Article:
Inside Ruto's Sh16 trillion last-ditch plan to save Vision 2030

President William Ruto shares a light moment with Maureen Jumba of Practical Action during the inaugural Kakamega International Investment Conference at MMUST. [PCS]

Last week, the country officially started the final lap of its long-term development blueprint, the Kenya Vision 2030.

The Bottom-Up Economic Transformation Agenda (Beta) for Inclusive Growth will be the fourth and final Medium-Term Plan (MTP IV) of the Kenya Vision 2030, which the country started implementing in 2008. 

According to the government, MTP IV has been modelled in line with Kenya Kwanza’s “bottom-up” or “hustler” agenda, with the programmes to be implemented over the period aimed at uplifting the ordinary Kenyan.

As with other MTPs, the Beta plan is a five-year plan meant to run between 2023 and 2027 and will succeed former President Uhuru Kenyatta’s Big Four Agenda.

Over the MTP, the Kenya Kwanza administration said it would spend Sh16 trillion in its quest to have the economy gather momentum and grow by 7.2 per cent by 2027, create 1.2 million jobs annually and increase tax collections to Sh5 trillion by 2028.

The economic blueprint is critical for the country as it is the last five-year MTP, which according to the National Treasury will transition the country to the next long development plan.

And while the country achieved middle-income status after it rebased its economy in 2014, with a Gross Domestic Product (GDP) per Capita of $1,430.35, it has missed other key targets set in 2008.

Over the next four years, President Ruto’s administration will have a tough job of delivering the unfulfilled promises under the Vision 2030 blueprint started under the late President Mwai Kibaki’s government in 2008.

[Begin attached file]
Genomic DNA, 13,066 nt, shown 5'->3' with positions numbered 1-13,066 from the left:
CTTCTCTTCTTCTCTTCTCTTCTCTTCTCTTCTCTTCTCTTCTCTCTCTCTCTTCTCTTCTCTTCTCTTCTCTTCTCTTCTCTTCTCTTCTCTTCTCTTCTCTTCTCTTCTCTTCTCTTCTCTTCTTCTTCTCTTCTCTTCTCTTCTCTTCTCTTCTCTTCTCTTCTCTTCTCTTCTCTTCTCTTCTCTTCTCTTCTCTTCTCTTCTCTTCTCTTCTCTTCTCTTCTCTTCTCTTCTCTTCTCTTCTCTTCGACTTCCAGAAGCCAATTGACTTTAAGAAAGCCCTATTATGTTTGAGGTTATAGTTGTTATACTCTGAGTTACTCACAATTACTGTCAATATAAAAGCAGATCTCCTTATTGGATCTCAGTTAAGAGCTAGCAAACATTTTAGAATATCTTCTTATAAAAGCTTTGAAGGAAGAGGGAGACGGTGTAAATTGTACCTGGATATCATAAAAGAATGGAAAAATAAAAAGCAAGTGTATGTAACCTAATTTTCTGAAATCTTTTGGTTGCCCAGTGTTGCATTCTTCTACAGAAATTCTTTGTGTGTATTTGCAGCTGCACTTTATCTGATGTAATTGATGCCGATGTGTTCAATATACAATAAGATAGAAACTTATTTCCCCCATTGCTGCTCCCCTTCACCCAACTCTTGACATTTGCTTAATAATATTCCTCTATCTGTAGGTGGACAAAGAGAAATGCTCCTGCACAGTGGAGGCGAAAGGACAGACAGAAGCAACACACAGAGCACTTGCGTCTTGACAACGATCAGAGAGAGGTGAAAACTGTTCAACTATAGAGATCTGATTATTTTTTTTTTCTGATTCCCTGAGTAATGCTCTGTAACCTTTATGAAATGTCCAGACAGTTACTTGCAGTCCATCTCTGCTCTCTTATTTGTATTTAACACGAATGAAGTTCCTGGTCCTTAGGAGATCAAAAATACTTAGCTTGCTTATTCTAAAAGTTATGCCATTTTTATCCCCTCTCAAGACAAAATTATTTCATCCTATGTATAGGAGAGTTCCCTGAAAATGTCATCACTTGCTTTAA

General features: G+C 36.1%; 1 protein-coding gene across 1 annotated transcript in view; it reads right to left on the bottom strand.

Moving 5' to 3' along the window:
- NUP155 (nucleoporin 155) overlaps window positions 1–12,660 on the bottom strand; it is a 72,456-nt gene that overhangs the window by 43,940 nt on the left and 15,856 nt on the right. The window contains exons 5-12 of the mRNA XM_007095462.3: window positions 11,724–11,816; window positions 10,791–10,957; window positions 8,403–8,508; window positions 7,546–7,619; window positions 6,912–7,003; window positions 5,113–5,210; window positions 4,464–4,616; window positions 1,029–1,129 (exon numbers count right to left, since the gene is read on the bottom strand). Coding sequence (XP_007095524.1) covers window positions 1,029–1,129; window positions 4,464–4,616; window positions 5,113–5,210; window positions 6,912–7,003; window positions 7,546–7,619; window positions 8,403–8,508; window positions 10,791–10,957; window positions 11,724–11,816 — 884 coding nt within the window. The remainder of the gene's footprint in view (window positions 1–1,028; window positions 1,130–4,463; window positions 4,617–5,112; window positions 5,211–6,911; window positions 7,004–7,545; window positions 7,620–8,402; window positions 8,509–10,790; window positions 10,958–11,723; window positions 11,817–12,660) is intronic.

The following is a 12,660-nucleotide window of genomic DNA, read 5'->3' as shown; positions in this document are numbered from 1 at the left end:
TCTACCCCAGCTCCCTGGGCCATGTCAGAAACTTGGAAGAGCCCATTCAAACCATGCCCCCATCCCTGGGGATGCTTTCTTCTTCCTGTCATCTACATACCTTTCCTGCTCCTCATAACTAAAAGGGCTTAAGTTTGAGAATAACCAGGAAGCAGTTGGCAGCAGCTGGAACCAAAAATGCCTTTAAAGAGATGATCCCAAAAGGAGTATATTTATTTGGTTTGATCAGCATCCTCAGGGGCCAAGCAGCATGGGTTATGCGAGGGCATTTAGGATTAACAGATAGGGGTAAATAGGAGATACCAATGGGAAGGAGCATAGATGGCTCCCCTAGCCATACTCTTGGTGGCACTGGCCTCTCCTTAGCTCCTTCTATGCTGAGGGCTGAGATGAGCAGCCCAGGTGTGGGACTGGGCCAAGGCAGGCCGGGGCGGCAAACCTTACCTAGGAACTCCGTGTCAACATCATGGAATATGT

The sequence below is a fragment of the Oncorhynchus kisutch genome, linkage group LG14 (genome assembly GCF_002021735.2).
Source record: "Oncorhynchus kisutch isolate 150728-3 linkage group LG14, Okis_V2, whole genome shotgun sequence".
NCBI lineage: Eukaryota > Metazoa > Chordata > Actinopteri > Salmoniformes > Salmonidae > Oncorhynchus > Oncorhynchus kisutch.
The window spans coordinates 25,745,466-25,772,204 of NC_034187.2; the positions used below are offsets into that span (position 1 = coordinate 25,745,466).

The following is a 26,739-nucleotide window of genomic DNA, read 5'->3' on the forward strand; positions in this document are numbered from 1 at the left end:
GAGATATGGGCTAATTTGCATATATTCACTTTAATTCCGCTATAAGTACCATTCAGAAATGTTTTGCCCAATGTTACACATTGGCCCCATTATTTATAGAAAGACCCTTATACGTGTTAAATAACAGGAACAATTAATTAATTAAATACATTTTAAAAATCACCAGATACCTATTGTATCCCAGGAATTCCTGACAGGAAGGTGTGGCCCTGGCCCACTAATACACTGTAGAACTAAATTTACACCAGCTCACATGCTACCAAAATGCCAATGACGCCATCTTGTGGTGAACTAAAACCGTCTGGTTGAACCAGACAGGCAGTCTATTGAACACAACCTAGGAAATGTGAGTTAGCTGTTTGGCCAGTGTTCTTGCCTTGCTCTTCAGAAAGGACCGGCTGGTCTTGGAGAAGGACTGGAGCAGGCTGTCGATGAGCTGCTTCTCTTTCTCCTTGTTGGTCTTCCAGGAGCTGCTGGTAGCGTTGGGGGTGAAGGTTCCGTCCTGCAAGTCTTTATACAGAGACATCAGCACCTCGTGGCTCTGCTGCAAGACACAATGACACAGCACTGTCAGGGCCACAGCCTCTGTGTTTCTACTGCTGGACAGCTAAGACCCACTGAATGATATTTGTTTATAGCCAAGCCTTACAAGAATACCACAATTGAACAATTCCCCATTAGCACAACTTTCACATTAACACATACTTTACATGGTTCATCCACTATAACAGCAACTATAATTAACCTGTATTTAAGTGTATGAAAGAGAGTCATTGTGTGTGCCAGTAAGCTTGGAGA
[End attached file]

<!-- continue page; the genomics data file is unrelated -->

President Ruto’s Beta medium-term plan is the last of the MTPs. This could mean that when the country takes stock of the achievements and failures in 2030 or thereabout, it will largely be the Kenya Kwanza administration that will be patted on the back for delivering the vision or take the flak for failure.

“Upon assuming office, our administration pledged to spearhead a radical economic turnaround, fostering inclusive growth and enhancing the livelihoods and welfare of all citizens, particularly those at the bottom of the economic pyramid. These commitments are intricately detailed within the Bottom-Up Economic Transformation Agenda,” said Dr Ruto when launching the Beta MTP.

The MTP is anchored on five pillars - agriculture, health care, Housing and Settlement, Micro, Small and Medium Enterprises Economy and the Digital Superhighway and Creative Economy.

“Beta has targeted sectors with the most impact to drive economic recovery to be achieved through six objectives: bringing down the cost of living; eradicating hunger; creating jobs; expanding the tax base; improving foreign exchange balances; and inclusive growth,” said Principal Secretary, Economic Planning at National Treasury James Muhati.

“It will ensure rational resource allocation by eliminating wastage of resources occasioned by duplication, fragmentation and ineffective coordination in implementation of programmes and projects.

“The MTP IV macroeconomic framework will seek to strengthen economic resilience and drive inclusive, broad-based and sustainable economic growth. Over the medium term, the government will focus on Bringing down the cost of living through prudent monetary policy, eradicating hunger, creating on average 1,200,000 new jobs annually, expanding the tax revenue base to increase total revenue collection, improving the foreign exchange balance through promotion of exports and achieving inclusive growth.”